Alicia was told that recently. That happens in Care Centers with rehabilitation wings, otherwise known as Transitional Care Units (TCUs) frequently.
If you have elderly parents or loved ones, starting conversations early about their wishes should this happen to them, is a wise decision. Over 90 percent of seniors over the age of 65 want to remain in their own home, however, research shows that about two thirds of seniors are unable to do so because they need assistance performing activities of daily living (ADLs).
Having a “Plan B” is a good idea just in case your loved one is one of those seniors that are unable to remain in their home. If a friend or loved one experienced a fall and was hospitalized, that may be a good time to start a conversation that could go something like this. “Mom, I know that (insert name) fell and I’m not sure if she’s going to be able come back home after she recovers. If something like that were to happen to you, have you thought about what you would like to do?”
Many times a crisis occurs and there hasn’t been a conversation about what they would prefer. In crisis, options are not as clear, you are already in a stressful situation and there isn’t the time to discover and have the control a senior would like to have when choosing a new home. Even though many assisted living facilities today have some vacancies, not all of them do. If memory care is needed, finding a good option is even more difficult. Ideally, this decision should be made over a month or more. Comparing three to five communities is recommended. Narrow your choice after the initial visits and then go back a second time. Most communities welcome treating a potential future resident to a meal. They can also arrange to have you dine with one of their residents so you can find out from them directly what they think of living there.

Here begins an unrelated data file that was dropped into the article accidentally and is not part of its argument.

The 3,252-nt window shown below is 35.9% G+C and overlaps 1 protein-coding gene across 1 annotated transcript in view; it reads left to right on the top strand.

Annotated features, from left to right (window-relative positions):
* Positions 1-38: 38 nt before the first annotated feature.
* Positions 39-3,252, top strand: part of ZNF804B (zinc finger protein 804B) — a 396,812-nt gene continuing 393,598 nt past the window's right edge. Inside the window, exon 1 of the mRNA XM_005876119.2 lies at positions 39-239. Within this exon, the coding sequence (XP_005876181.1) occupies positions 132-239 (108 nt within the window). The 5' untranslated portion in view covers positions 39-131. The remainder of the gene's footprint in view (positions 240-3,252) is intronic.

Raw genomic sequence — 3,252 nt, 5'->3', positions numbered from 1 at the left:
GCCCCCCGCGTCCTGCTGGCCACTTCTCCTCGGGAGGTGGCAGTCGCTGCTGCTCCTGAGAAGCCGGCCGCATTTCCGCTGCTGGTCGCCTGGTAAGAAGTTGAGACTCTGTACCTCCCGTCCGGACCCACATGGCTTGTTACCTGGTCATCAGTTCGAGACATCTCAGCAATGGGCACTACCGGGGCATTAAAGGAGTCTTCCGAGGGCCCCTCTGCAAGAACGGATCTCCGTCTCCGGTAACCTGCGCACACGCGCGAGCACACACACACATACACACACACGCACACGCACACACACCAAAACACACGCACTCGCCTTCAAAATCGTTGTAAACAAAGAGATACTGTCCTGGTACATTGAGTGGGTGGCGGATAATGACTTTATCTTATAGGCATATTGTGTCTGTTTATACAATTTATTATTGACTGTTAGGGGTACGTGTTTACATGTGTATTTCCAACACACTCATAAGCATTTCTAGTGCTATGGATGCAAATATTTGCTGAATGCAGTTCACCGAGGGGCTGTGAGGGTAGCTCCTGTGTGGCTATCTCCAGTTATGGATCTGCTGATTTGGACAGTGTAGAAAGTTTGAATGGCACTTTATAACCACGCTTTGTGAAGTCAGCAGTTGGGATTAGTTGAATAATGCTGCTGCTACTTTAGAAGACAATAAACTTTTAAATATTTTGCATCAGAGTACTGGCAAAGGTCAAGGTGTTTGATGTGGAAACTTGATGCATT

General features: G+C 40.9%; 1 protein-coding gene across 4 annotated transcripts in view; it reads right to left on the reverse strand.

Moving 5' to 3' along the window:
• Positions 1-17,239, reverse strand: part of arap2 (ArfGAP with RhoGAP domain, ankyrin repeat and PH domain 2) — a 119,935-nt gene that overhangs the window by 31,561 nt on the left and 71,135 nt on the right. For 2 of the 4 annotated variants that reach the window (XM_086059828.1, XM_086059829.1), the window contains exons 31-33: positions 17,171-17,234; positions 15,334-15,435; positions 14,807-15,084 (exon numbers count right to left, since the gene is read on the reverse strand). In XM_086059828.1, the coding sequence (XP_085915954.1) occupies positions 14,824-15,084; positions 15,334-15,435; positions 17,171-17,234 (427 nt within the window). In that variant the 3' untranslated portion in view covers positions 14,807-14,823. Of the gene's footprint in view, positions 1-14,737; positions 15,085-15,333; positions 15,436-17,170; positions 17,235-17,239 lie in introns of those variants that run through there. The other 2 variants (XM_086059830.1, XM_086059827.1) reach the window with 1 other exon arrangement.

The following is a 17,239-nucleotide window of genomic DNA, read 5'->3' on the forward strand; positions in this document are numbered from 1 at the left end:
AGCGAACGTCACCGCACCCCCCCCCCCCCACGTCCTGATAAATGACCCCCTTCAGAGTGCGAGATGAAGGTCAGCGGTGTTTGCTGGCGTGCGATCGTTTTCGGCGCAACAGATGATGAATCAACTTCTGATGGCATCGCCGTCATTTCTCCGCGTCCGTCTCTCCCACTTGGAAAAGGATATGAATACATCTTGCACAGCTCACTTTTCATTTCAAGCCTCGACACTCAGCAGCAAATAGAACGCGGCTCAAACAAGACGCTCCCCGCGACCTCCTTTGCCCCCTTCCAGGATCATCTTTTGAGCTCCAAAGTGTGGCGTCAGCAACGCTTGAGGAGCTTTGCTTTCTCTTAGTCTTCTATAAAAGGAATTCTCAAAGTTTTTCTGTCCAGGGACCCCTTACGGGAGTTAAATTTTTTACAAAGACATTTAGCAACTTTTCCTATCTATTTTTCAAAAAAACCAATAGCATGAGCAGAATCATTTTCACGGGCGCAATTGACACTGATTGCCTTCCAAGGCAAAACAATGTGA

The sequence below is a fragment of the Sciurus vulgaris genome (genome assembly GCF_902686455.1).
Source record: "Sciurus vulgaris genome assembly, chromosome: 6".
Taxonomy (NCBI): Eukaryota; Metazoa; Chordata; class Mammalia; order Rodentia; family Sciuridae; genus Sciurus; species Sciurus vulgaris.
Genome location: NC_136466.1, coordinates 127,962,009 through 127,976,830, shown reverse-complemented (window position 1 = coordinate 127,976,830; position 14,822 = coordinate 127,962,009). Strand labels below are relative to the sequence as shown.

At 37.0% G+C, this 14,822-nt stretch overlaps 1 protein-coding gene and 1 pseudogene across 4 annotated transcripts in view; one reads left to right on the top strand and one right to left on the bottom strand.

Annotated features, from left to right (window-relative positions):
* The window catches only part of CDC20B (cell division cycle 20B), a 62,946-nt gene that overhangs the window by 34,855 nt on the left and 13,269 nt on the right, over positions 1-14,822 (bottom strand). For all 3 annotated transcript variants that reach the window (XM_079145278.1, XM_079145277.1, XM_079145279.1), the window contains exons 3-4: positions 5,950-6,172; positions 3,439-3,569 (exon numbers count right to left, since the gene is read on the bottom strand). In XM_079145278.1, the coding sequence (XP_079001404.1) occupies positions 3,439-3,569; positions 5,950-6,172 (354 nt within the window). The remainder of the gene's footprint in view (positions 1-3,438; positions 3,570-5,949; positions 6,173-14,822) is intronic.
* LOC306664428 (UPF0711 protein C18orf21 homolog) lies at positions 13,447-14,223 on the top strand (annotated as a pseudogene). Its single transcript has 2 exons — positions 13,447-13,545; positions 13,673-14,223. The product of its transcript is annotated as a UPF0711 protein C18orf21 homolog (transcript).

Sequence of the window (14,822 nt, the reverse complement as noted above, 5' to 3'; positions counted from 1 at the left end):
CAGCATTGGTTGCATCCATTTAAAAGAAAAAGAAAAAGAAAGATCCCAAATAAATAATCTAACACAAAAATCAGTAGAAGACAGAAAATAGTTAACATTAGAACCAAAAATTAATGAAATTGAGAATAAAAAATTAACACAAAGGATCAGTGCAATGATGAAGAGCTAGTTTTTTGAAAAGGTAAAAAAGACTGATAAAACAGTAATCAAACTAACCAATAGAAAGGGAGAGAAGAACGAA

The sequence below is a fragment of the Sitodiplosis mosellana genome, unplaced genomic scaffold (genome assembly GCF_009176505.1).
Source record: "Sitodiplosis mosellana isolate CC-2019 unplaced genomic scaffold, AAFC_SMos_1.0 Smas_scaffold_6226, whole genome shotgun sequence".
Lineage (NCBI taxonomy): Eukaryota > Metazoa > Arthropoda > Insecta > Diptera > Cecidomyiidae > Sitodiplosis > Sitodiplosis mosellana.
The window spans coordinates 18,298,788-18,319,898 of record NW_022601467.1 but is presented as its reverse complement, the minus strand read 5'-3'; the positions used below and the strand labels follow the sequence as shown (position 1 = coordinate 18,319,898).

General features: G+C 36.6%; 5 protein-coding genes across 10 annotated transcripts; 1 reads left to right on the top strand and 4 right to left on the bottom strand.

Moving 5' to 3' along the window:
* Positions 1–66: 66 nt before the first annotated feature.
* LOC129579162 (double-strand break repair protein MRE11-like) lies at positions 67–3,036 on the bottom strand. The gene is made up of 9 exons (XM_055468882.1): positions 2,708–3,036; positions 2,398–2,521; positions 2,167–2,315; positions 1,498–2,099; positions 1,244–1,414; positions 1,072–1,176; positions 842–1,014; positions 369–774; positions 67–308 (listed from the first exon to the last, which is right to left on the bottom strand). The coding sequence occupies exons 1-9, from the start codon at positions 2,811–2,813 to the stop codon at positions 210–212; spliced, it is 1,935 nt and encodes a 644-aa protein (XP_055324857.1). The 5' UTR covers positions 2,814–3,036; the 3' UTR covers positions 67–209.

Key areas to focus on are: Staffing; what is the resident to staff ratio? Is it their staff or contracted staff? Costs; rent and care amounts. All places charge differently so it’s important to make sure you are comparing apples to apples. Do they take medical assistance if funds are depleted or do they ask you to move out? Food and Nutrition; Do they have a chef and dietitian on staff and can they accommodate special diets. Care levels; are they able to accommodate a two person transfer or one on one care if needed.
To Alicia, finding a facility that offered Catholic mass frequently was important to her. Fortunately she was able to find an option that fit her preferences and needs; however, doing so under a tight time line was not ideal.